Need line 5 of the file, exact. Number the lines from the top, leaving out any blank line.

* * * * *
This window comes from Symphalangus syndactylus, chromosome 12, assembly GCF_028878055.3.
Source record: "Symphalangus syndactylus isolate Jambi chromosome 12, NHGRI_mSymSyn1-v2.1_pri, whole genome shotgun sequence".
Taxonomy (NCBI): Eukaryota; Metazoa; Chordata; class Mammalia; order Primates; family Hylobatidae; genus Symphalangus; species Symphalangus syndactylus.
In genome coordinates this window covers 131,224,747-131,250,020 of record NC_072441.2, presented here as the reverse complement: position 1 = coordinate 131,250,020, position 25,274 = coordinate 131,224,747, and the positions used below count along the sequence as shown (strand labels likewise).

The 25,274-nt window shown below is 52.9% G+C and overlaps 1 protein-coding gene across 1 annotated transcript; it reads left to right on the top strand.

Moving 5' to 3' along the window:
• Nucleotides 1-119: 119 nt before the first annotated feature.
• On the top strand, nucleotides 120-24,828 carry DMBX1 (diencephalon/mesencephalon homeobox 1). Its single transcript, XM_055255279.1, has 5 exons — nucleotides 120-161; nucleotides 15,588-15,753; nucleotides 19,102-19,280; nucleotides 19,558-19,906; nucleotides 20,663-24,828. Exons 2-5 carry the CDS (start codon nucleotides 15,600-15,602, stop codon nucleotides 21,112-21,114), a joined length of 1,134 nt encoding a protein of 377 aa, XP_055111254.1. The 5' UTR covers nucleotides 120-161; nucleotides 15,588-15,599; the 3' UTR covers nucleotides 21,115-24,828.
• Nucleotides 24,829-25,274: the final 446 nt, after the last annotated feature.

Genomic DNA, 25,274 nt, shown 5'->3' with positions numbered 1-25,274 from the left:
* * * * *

The 25,274-nt window shown below is 52.9% G+C and overlaps 1 protein-coding gene across 1 annotated transcript; it reads left to right on the top strand.